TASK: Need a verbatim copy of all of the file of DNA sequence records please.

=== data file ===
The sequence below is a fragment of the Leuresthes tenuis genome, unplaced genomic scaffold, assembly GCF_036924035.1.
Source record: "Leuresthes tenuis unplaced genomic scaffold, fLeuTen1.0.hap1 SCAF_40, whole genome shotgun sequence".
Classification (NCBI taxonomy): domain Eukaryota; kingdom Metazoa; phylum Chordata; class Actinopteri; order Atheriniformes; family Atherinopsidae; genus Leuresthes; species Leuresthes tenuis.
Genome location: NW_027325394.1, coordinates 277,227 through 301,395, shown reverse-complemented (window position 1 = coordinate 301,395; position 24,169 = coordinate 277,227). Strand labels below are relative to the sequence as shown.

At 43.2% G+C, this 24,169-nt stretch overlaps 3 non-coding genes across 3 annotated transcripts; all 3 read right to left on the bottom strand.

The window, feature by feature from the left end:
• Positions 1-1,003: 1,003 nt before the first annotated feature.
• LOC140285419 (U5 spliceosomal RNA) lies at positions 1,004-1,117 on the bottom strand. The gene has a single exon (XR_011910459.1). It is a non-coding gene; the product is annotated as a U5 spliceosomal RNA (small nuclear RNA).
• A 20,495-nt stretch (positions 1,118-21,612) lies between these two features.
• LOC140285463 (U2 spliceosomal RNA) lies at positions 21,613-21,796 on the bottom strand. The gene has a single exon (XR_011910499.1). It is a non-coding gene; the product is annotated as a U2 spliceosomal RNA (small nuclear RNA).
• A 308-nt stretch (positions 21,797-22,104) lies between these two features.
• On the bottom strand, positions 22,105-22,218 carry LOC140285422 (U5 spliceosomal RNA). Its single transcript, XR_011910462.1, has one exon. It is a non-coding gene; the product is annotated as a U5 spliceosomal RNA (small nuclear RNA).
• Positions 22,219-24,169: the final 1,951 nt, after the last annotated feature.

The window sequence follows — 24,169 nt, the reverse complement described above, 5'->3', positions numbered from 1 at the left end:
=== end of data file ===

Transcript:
The sequence below is a fragment of the Leuresthes tenuis genome, unplaced genomic scaffold, assembly GCF_036924035.1.
Source record: "Leuresthes tenuis unplaced genomic scaffold, fLeuTen1.0.hap1 SCAF_40, whole genome shotgun sequence".
Classification (NCBI taxonomy): domain Eukaryota; kingdom Metazoa; phylum Chordata; class Actinopteri; order Atheriniformes; family Atherinopsidae; genus Leuresthes; species Leuresthes tenuis.
Genome location: NW_027325394.1, coordinates 277,227 through 301,395, shown reverse-complemented (window position 1 = coordinate 301,395; position 24,169 = coordinate 277,227). Strand labels below are relative to the sequence as shown.

At 43.2% G+C, this 24,169-nt stretch overlaps 3 non-coding genes across 3 annotated transcripts; all 3 read right to left on the bottom strand.

The window, feature by feature from the left end:
• Positions 1-1,003: 1,003 nt before the first annotated feature.
• LOC140285419 (U5 spliceosomal RNA) lies at positions 1,004-1,117 on the bottom strand. The gene has a single exon (XR_011910459.1). It is a non-coding gene; the product is annotated as a U5 spliceosomal RNA (small nuclear RNA).
• A 20,495-nt stretch (positions 1,118-21,612) lies between these two features.
• LOC140285463 (U2 spliceosomal RNA) lies at positions 21,613-21,796 on the bottom strand. The gene has a single exon (XR_011910499.1). It is a non-coding gene; the product is annotated as a U2 spliceosomal RNA (small nuclear RNA).
• A 308-nt stretch (positions 21,797-22,104) lies between these two features.
• On the bottom strand, positions 22,105-22,218 carry LOC140285422 (U5 spliceosomal RNA). Its single transcript, XR_011910462.1, has one exon. It is a non-coding gene; the product is annotated as a U5 spliceosomal RNA (small nuclear RNA).
• Positions 22,219-24,169: the final 1,951 nt, after the last annotated feature.

The window sequence follows — 24,169 nt, the reverse complement described above, 5'->3', positions numbered from 1 at the left end: